Becker County Sand & Gravel Company v. TaylorAnnotate this Case
153 S.E.2d 19 (1967)
269 N.C. 617
BECKER COUNTY SAND & GRAVEL COMPANY v. A. R. TAYLOR, Administrator of Mary Jane (Mollie) Gilchrist Estate, Deceased, W. C. Gilchrist and wife, Clara Gilchrist, Elsie T. Wester and husband, Horace Wester, Clara T. Brown and husband, W. Hal Brown, Gertrude T. Myers and husband, Fred Myers, and Wayne Brown and wife, Dorothy Brown.
Supreme Court of North Carolina.
March 8, 1967.
*21 Edgar R. Bain, Lillington, for plaintiff appellant.
Robert B. Morgan and Robert H. Jones, Lillington, for defendant, appellee.
G.S. § 1-276 provides in pertinent part: "Whenever a civil action or special proceeding begun before the clerk of a superior court is for any ground whatever sent to the superior court before the judge, the judge has jurisdiction; and it is his duty, upon the request of either party, to proceed to hear and determine all matters in controversy in such action * * *." However, G.S. § 1-272 provides in pertinent part: "But an appeal can only be taken by a party aggrieved, who appeared and moved for, or opposed, the order or judgment appealed from, or who, being entitled to be heard thereon, had no opportunity of being heard, which fact may be shown by affidavit or other proof." (Emphasis ours) As these statutes deal with the same subject matter, they must be construed in pari materia, and harmonized to give effect to each. Strong, N. C. Index, Vol. 4, Statutes, § 5, at p. 182. In so doing, we note that the record does not disclose an appeal taken from the clerk of superior court to the superior court by a "party aggrieved" or "for any ground whatever."
Thus, the proceeding was not properly before the judge of superior court, since the record does not show an appeal from the clerk of superior court.
We have the anomalous situation of two orders of equal authority being entered by the office of the clerk of superior court of Harnett County. The order of confirmation dated 4 March 1966 purported to vest an equitable interest in the lands described in the petition in Elsie Taylor Wester, one of the tenants in common, of which she could be divested only on the ground of mistake, fraud or collusion. Strong, N. C. Index, Vol. 3, Judicial Sales, § 5, p. 71; Perry v. Jolly, 259 N.C. 305, 130 S.E.2d 654. Yet the record is void as to her participation in any manner in this appeal or as to her continued claim or interest in the property. As a general rule, the order entered on 22 April 1966 allowing plaintiff's motion of 16 February 1966 to dismiss the proceeding on condition that plaintiff pay to the administrator a sum sufficient to pay all of decedent's debts, including costs of court and commissions, would seem proper. Ordinarily, heirs or their successors in interest have the right to pay off the debts of the estate in order to prevent sale of real estate. Alexander v. Galloway, 239 N.C. 554, 80 S.E.2d 369. Further, if the tenancy in common is extinguished by the petitioner becoming the sole owner of the property, it would be a vain and useless thing to have the commissioner execute a deed to the person who already owns the entire interest in the property. However, there is no evidence of complete ownership in the plaintiff, except in his allegation and in *22 the findings of fact by the clerk of superior court in a now-vacated order.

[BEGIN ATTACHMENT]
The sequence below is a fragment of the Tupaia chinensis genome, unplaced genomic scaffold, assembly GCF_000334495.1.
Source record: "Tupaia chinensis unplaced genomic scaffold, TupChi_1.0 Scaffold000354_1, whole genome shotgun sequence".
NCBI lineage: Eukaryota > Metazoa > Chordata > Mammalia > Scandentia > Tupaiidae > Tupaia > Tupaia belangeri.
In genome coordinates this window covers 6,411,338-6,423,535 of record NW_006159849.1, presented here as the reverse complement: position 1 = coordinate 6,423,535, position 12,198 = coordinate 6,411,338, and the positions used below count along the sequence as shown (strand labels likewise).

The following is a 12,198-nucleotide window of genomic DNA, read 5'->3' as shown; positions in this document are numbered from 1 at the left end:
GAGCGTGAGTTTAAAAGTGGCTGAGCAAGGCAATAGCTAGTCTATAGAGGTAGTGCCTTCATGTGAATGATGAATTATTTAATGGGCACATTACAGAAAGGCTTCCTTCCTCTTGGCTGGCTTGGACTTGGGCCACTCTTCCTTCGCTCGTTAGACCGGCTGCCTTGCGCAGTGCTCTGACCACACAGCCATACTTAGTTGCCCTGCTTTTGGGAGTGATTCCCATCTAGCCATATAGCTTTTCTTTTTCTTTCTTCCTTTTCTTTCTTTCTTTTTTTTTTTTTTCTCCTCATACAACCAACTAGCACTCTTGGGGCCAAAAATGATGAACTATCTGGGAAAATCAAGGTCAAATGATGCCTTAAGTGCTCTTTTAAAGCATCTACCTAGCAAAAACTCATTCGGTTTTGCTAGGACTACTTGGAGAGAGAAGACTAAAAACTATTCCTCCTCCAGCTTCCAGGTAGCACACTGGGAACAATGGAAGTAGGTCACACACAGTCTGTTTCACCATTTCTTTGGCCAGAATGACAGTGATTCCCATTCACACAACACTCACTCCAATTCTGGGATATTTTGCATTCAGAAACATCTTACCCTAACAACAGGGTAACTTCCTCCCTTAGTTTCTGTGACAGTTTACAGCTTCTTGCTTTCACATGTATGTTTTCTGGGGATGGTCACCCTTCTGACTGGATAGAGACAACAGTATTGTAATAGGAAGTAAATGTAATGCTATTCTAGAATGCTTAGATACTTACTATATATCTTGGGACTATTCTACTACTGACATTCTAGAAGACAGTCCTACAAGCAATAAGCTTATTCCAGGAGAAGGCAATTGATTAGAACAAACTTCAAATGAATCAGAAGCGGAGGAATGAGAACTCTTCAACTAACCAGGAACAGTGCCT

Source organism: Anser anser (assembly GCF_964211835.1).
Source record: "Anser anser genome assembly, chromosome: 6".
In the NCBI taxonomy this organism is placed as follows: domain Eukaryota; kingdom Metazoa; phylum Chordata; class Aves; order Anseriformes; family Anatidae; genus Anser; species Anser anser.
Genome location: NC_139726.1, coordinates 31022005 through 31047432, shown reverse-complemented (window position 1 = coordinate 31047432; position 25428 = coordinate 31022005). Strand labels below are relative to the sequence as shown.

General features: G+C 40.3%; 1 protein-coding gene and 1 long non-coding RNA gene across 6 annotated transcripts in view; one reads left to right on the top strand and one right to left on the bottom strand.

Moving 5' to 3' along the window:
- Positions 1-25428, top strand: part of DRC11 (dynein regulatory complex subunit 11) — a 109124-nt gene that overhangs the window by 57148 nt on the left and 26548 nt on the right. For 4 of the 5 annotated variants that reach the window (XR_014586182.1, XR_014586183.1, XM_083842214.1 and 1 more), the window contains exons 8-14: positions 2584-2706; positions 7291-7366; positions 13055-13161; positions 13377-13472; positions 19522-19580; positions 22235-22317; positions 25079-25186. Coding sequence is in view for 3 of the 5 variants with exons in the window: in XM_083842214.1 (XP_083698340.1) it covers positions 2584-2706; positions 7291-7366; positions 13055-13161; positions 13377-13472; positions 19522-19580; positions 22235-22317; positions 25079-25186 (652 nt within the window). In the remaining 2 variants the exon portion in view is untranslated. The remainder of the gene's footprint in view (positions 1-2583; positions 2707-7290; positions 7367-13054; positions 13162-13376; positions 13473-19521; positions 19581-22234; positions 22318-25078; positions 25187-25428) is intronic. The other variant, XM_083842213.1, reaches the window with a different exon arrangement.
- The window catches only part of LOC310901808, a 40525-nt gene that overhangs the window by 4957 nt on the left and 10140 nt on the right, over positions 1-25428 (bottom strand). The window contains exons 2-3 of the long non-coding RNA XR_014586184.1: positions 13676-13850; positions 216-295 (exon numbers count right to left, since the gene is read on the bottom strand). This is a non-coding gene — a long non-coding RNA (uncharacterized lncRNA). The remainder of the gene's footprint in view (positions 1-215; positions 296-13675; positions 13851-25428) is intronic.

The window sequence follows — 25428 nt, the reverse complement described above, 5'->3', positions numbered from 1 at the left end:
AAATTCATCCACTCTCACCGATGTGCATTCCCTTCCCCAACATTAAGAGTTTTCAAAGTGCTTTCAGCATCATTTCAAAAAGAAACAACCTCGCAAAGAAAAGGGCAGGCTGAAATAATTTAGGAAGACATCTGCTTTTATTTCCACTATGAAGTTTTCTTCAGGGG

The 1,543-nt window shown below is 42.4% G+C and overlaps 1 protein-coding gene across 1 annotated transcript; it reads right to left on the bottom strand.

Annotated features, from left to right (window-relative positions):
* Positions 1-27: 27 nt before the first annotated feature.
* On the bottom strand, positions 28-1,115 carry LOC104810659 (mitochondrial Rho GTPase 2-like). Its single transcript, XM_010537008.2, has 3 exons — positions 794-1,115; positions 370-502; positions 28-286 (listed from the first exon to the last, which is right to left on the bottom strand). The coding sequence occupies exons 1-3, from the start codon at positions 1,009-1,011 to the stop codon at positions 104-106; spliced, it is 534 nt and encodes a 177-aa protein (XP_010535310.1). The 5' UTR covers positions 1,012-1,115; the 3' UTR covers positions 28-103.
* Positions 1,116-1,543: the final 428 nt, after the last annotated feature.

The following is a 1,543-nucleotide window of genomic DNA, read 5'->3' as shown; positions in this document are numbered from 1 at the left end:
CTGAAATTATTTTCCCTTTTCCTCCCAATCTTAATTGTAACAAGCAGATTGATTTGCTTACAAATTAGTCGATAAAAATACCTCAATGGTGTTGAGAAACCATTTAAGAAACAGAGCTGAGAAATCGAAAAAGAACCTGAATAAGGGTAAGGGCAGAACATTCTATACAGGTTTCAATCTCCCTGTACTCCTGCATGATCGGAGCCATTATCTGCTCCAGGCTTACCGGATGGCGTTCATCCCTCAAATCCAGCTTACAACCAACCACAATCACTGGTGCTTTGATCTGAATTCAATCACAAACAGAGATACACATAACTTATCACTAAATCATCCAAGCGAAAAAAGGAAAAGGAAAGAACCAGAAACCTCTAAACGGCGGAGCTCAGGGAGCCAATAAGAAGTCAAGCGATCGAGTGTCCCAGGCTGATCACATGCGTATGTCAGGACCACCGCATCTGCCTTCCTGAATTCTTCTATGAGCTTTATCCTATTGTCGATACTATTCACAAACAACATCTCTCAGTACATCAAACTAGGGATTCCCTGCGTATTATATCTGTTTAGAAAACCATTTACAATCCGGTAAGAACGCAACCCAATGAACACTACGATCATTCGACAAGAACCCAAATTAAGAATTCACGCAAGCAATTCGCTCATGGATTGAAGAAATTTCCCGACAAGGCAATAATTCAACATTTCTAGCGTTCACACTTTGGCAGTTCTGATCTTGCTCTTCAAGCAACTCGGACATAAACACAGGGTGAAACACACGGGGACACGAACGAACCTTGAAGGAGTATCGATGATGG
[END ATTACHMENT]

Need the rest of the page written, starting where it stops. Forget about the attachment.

Further considering the proceedings in this cause, we find irregularities in that the office of the clerk entered an order on 4 March 1966 confirming the sale while there was a motion pending in the same office to dismiss the entire proceeding. Also, the order entered on 22 April 1966, which allowed plaintiff's motion to dismiss the proceeding, was entered without notice to adverse parties. "`(A)ll motions * * * other than those grantable as a matter of course * * * must be on notice.' * * * The court was powerless to take away the vested interest of (a purchaser at a judicial sale) without notice and opportunity to be heard." Perry v. Jolly, supra.
We are unable to determine with certainty the identity of the real appellant from the clerk to the superior court. However, both appellant and appellee contend in their respective briefs that this appeal arose solely from a dispute as to the amount of commissions to be paid the court-appointed commissioner.
"`A special commissioner in a chancery cause or a receiver of the court is simply an officer of the court, and as such he has no right to intermeddle in questions affecting the rights of the parties or the disposition of the property * * * in his hands. * * * (H)e cannot interfere in the litigation or ask for the revision of any order or decree affecting the rights * * * of the parties; but when his own accounts or his personal rights are affected, he has the same means of redress that any other party so affected would have.'" Summerlin v. Morrisey, 168 N.C. 409, 84 S.E. 689.
G.S. § 1-408 sets out the proper procedure for determination of fees to be allowed court-appointed commissioners. See also Welch v. Kearns, 259 N.C. 367, 130 S.E.2d 634.
Therefore, the order of Judge Bailey dated 16 May 1966, the order of the assistant clerk of superior court of Harnett County dated 4 March 1966, and the order of the clerk of Harnett County superior court dated 22 April 1966, are vacated. This cause is remanded to Harnett County Superior Court to the end that the court direct the clerk of superior court to hold plenary hearing upon notice to all parties of record (including the purchaser at the judicial sale) and at such hearing to take evidence and find facts as to the interest of all parties to this proceeding, and to enter judgment thereon according to law.
Error and remanded.